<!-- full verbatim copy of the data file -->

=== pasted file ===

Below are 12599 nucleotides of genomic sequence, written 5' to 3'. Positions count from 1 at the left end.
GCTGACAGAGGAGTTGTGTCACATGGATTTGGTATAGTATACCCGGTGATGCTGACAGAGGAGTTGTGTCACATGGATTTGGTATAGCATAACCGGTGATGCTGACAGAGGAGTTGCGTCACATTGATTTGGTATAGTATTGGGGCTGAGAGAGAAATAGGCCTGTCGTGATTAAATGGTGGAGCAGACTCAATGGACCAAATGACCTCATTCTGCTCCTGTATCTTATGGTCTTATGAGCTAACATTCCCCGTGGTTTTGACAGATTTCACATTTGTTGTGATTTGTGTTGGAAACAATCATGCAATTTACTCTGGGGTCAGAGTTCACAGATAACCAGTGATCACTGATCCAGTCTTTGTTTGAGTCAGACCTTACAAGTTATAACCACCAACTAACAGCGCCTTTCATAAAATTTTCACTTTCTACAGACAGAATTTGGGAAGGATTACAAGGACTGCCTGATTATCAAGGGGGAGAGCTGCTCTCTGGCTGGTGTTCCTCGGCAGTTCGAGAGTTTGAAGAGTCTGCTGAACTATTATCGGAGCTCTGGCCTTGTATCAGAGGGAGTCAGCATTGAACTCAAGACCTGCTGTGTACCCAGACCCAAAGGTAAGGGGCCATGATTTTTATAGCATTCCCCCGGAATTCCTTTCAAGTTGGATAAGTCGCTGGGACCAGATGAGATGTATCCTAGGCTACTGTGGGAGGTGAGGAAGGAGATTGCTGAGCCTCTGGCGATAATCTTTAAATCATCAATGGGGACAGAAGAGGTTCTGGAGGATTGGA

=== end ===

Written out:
Below are 12599 nucleotides of genomic sequence, written 5' to 3'. Positions count from 1 at the left end.
GCTGACAGAGGAGTTGTGTCACATGGATTTGGTATAGTATACCCGGTGATGCTGACAGAGGAGTTGTGTCACATGGATTTGGTATAGCATAACCGGTGATGCTGACAGAGGAGTTGCGTCACATTGATTTGGTATAGTATTGGGGCTGAGAGAGAAATAGGCCTGTCGTGATTAAATGGTGGAGCAGACTCAATGGACCAAATGACCTCATTCTGCTCCTGTATCTTATGGTCTTATGAGCTAACATTCCCCGTGGTTTTGACAGATTTCACATTTGTTGTGATTTGTGTTGGAAACAATCATGCAATTTACTCTGGGGTCAGAGTTCACAGATAACCAGTGATCACTGATCCAGTCTTTGTTTGAGTCAGACCTTACAAGTTATAACCACCAACTAACAGCGCCTTTCATAAAATTTTCACTTTCTACAGACAGAATTTGGGAAGGATTACAAGGACTGCCTGATTATCAAGGGGGAGAGCTGCTCTCTGGCTGGTGTTCCTCGGCAGTTCGAGAGTTTGAAGAGTCTGCTGAACTATTATCGGAGCTCTGGCCTTGTATCAGAGGGAGTCAGCATTGAACTCAAGACCTGCTGTGTACCCAGACCCAAAGGTAAGGGGCCATGATTTTTATAGCATTCCCCCGGAATTCCTTTCAAGTTGGATAAGTCGCTGGGACCAGATGAGATGTATCCTAGGCTACTGTGGGAGGTGAGGAAGGAGATTGCTGAGCCTCTGGCGATAATCTTTAAATCATCAATGGGGACAGAAGAGGTTCTGGAGGATTGGA